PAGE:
When I first came to the United States in 1994, I was 7. Having spent my childhood in Shangdong Province, in eastern China, I didn't know you were supposed to change your clothes every day. Consequently everybody thought I smelled and very few people were brave enough be my friend, let alone sit next to me. You can imagine how thrilled I was when a nice girl from my class took pity on me and came over for dinner.
Of course, since this was a special occasion, my family served her a special dish: green- and gray-colored "thousand-year-old eggs," made by preserving duck eggs in clay, ash, salt, quicklime, and rice hulls for some period of time between several weeks and several months. It's an acquired taste. She took one bite and didn't speak for the rest of the evening.
I thought for sure I was going to face an onslaught of teasing when I went to school the next day. Dragging my feet in the morning to school, I fantasized about moving to a different school district. But when I finally got there, a bunch of kids surrounded me shouting, "Lisa! Lisa! Can we go over to your house to eat weird food?"
That incident pretty much internalized for me that food connects people and also that I could be good at connecting people through food. Ever since then, I've been obsessed with helping people have great food experiences.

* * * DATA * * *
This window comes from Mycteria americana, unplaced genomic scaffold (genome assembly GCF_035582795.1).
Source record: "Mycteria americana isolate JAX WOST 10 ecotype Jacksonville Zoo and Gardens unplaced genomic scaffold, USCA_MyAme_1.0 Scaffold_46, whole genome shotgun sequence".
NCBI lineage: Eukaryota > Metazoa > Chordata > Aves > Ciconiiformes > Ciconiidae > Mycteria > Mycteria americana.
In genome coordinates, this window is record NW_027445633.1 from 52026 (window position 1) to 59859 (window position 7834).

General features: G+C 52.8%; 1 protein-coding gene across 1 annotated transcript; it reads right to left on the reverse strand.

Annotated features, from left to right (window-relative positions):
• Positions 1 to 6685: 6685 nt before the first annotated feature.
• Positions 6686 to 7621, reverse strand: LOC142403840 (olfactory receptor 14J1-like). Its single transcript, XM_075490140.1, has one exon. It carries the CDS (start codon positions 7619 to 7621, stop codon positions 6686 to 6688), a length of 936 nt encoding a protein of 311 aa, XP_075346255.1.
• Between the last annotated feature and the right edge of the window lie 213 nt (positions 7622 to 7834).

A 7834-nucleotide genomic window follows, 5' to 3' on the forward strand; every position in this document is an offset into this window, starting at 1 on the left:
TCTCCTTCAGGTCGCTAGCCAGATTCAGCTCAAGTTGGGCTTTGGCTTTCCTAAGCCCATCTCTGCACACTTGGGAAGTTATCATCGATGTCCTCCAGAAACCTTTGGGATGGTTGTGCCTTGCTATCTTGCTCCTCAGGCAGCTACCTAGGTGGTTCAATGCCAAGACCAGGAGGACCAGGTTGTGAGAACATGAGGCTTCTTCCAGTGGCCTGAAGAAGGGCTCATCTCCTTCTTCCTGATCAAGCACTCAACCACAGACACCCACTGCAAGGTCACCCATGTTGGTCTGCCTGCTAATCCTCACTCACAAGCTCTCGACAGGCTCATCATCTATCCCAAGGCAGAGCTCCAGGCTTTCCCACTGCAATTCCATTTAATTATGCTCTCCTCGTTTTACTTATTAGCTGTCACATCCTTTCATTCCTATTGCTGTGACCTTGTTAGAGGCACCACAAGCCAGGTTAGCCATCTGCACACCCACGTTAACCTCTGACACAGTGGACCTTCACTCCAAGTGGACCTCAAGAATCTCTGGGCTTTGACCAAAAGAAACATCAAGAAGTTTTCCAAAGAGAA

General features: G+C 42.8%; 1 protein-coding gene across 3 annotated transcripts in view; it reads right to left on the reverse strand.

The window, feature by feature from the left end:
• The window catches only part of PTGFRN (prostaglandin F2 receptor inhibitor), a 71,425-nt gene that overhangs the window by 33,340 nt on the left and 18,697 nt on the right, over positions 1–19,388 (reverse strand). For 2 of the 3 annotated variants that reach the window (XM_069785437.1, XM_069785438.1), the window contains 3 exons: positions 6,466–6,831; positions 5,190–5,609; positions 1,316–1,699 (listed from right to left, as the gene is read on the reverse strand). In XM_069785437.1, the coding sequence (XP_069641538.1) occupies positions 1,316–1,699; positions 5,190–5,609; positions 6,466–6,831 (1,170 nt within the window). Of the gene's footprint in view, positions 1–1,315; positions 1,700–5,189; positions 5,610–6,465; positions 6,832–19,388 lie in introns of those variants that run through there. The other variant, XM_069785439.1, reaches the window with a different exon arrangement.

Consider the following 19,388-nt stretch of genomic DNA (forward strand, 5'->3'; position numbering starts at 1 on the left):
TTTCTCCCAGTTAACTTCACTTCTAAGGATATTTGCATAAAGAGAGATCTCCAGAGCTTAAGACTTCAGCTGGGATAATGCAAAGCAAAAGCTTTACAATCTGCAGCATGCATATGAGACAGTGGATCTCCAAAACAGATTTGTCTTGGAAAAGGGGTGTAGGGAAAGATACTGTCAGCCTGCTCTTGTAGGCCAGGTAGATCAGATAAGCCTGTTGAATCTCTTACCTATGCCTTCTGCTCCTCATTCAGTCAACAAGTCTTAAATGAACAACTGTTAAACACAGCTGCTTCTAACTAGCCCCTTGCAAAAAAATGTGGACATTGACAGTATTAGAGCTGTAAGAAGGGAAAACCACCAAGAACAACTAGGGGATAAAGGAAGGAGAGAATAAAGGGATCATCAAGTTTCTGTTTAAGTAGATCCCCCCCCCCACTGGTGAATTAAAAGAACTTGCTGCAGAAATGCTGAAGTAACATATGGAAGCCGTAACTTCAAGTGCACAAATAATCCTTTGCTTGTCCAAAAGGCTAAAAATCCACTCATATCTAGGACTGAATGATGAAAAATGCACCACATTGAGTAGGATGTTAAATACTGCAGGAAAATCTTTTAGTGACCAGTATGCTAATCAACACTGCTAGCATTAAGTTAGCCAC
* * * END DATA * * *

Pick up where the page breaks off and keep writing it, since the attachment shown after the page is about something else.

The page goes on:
In college, I studied journalism and American studies, but on the side, I worked at Babbo, Jean Georges, and a litany of other high-profile restaurants. I would do pretty much whatever they asked because I was so enamored of the drama and art of food.
I was shocked to find that many of these fine-dining restaurants relied on a huge hulking piece of laboratory equipment. The device, called an immersion circulator, used a precise temperature method called sous vide to cook the most gorgeous food I'd ever had. The precise temperature allowed only the desired chemical reactions to happen. Pears would cook in their own juice and become like custard after a few hours. Steaks became juicy and tender, the result of the fat and collagen melting slowly into the muscles.
I became fixated on saving up money to buy one and I told everyone I knew about sous vide — including this plasma physicist I was going on a date with. He said to me, "I can just make you one." His name is Abe and he's now my husband, baby daddy, and the co-founder of Nomiku.
We created the first prototype in his little Lower East Side apartment. We visited hackerspaces, communal spaces where tech-y types meet to share ideas, build things, and learn from each other. Everywhere we went people asked us: "Why don't you just make the machine ready-to-use?"
So, we moved to China to be a part of the first class of Haxlr8r. The company's mission is to invest in and accelerate hardware startups — like us. We created our second prototype in three months and begged our wedding videographers (literally a week before our wedding) to help us make a Kickstarter video. It went on to become the highest-funded project in the food category, raising $582,000 in 30 days.
Today, we've brought manufacturing back to San Francisco and are currently shipping our WiFi product from our second Kickstarter campaign. We are still excited to have people try the most delicious food they have ever eaten in their lives. Some people may think sous-vide cooking is weird — and let’s be honest, it is a little science-geeky — but who says weird is a bad thing? As I learned back in elementary school, weird is interesting and it can make you friends, too.
(Image credits: Courtesy of Nomiku; Emily Han; Courtesy of Lisa Fetterman)